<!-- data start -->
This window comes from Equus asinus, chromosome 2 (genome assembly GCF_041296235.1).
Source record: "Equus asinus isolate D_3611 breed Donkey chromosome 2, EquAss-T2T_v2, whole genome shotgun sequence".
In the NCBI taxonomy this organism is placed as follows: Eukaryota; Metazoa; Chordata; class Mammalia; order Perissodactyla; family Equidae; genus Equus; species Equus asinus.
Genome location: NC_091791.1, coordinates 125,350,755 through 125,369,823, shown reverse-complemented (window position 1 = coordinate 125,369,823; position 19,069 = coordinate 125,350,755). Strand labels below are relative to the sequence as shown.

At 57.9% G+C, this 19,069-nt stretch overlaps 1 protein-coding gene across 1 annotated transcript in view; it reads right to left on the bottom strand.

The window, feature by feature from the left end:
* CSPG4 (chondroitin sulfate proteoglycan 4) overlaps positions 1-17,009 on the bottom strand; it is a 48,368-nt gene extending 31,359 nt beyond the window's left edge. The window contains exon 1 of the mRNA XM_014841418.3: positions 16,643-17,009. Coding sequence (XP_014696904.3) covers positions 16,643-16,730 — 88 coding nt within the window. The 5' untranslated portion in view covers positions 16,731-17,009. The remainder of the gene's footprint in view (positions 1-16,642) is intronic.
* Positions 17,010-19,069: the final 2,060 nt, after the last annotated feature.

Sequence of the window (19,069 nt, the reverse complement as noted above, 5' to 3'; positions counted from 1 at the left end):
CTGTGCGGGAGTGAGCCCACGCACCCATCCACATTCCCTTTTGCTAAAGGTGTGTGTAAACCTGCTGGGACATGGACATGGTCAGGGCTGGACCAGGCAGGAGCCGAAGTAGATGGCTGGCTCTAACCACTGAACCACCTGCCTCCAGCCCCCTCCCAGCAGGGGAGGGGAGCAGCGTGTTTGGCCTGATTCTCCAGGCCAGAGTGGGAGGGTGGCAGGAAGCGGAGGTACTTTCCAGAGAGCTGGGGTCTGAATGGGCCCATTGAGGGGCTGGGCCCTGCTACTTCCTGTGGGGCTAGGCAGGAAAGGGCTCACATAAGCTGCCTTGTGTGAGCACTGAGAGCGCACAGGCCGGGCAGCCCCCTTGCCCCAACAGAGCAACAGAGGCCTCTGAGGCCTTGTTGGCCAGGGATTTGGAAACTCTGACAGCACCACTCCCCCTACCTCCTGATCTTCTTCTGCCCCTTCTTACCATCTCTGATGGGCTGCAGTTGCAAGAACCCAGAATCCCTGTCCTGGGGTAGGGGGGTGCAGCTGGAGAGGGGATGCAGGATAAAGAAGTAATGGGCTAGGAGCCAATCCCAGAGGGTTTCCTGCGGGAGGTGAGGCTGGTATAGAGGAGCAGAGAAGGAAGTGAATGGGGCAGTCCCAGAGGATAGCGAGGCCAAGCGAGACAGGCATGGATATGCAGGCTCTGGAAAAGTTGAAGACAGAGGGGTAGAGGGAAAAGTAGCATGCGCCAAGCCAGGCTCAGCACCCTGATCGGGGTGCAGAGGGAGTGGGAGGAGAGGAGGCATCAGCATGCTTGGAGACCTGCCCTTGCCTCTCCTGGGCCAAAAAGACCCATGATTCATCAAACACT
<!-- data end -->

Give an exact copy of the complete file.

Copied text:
This window comes from Equus asinus, chromosome 2 (genome assembly GCF_041296235.1).
Source record: "Equus asinus isolate D_3611 breed Donkey chromosome 2, EquAss-T2T_v2, whole genome shotgun sequence".
In the NCBI taxonomy this organism is placed as follows: Eukaryota; Metazoa; Chordata; class Mammalia; order Perissodactyla; family Equidae; genus Equus; species Equus asinus.
Genome location: NC_091791.1, coordinates 125,350,755 through 125,369,823, shown reverse-complemented (window position 1 = coordinate 125,369,823; position 19,069 = coordinate 125,350,755). Strand labels below are relative to the sequence as shown.

At 57.9% G+C, this 19,069-nt stretch overlaps 1 protein-coding gene across 1 annotated transcript in view; it reads right to left on the bottom strand.

The window, feature by feature from the left end:
* CSPG4 (chondroitin sulfate proteoglycan 4) overlaps positions 1-17,009 on the bottom strand; it is a 48,368-nt gene extending 31,359 nt beyond the window's left edge. The window contains exon 1 of the mRNA XM_014841418.3: positions 16,643-17,009. Coding sequence (XP_014696904.3) covers positions 16,643-16,730 — 88 coding nt within the window. The 5' untranslated portion in view covers positions 16,731-17,009. The remainder of the gene's footprint in view (positions 1-16,642) is intronic.
* Positions 17,010-19,069: the final 2,060 nt, after the last annotated feature.

Sequence of the window (19,069 nt, the reverse complement as noted above, 5' to 3'; positions counted from 1 at the left end):
CTGTGCGGGAGTGAGCCCACGCACCCATCCACATTCCCTTTTGCTAAAGGTGTGTGTAAACCTGCTGGGACATGGACATGGTCAGGGCTGGACCAGGCAGGAGCCGAAGTAGATGGCTGGCTCTAACCACTGAACCACCTGCCTCCAGCCCCCTCCCAGCAGGGGAGGGGAGCAGCGTGTTTGGCCTGATTCTCCAGGCCAGAGTGGGAGGGTGGCAGGAAGCGGAGGTACTTTCCAGAGAGCTGGGGTCTGAATGGGCCCATTGAGGGGCTGGGCCCTGCTACTTCCTGTGGGGCTAGGCAGGAAAGGGCTCACATAAGCTGCCTTGTGTGAGCACTGAGAGCGCACAGGCCGGGCAGCCCCCTTGCCCCAACAGAGCAACAGAGGCCTCTGAGGCCTTGTTGGCCAGGGATTTGGAAACTCTGACAGCACCACTCCCCCTACCTCCTGATCTTCTTCTGCCCCTTCTTACCATCTCTGATGGGCTGCAGTTGCAAGAACCCAGAATCCCTGTCCTGGGGTAGGGGGGTGCAGCTGGAGAGGGGATGCAGGATAAAGAAGTAATGGGCTAGGAGCCAATCCCAGAGGGTTTCCTGCGGGAGGTGAGGCTGGTATAGAGGAGCAGAGAAGGAAGTGAATGGGGCAGTCCCAGAGGATAGCGAGGCCAAGCGAGACAGGCATGGATATGCAGGCTCTGGAAAAGTTGAAGACAGAGGGGTAGAGGGAAAAGTAGCATGCGCCAAGCCAGGCTCAGCACCCTGATCGGGGTGCAGAGGGAGTGGGAGGAGAGGAGGCATCAGCATGCTTGGAGACCTGCCCTTGCCTCTCCTGGGCCAAAAAGACCCATGATTCATCAAACACT